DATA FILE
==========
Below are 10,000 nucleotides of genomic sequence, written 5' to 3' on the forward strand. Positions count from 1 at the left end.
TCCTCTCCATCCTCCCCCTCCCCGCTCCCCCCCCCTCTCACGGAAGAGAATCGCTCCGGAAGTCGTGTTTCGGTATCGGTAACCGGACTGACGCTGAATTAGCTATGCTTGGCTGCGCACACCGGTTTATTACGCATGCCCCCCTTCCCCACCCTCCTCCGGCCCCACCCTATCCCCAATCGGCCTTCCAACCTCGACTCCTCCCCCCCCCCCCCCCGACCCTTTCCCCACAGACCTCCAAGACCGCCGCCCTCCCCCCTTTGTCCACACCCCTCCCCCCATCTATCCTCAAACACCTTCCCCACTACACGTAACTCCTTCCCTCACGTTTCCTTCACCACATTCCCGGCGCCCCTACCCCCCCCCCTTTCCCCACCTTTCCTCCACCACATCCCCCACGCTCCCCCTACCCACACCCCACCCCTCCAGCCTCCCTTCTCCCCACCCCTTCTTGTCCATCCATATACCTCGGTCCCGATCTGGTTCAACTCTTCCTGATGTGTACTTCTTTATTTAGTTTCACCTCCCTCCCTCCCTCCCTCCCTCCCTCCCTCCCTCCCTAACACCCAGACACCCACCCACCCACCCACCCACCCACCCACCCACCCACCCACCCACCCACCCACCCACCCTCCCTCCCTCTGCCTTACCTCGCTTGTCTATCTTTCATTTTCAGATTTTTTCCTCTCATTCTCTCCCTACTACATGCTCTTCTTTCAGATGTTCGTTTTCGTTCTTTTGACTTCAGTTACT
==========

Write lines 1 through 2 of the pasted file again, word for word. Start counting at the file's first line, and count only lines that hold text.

Below are 10,000 nucleotides of genomic sequence, written 5' to 3' on the forward strand. Positions count from 1 at the left end.
TCCTCTCCATCCTCCCCCTCCCCGCTCCCCCCCCCTCTCACGGAAGAGAATCGCTCCGGAAGTCGTGTTTCGGTATCGGTAACCGGACTGACGCTGAATTAGCTATGCTTGGCTGCGCACACCGGTTTATTACGCATGCCCCCCTTCCCCACCCTCCTCCGGCCCCACCCTATCCCCAATCGGCCTTCCAACCTCGACTCCTCCCCCCCCCCCCCCCGACCCTTTCCCCACAGACCTCCAAGACCGCCGCCCTCCCCCCTTTGTCCACACCCCTCCCCCCATCTATCCTCAAACACCTTCCCCACTACACGTAACTCCTTCCCTCACGTTTCCTTCACCACATTCCCGGCGCCCCTACCCCCCCCCCTTTCCCCACCTTTCCTCCACCACATCCCCCACGCTCCCCCTACCCACACCCCACCCCTCCAGCCTCCCTTCTCCCCACCCCTTCTTGTCCATCCATATACCTCGGTCCCGATCTGGTTCAACTCTTCCTGATGTGTACTTCTTTATTTAGTTTCACCTCCCTCCCTCCCTCCCTCCCTCCCTCCCTCCCTCCCTAACACCCAGACACCCACCCACCCACCCACCCACCCACCCACCCACCCACCCACCCACCCACCCACCCACCCTCCCTCCCTCTGCCTTACCTCGCTTGTCTATCTTTCATTTTCAGATTTTTTCCTCTCATTCTCTCCCTACTACATGCTCTTCTTTCAGATGTTCGTTTTCGTTCTTTTGACTTCAGTTACT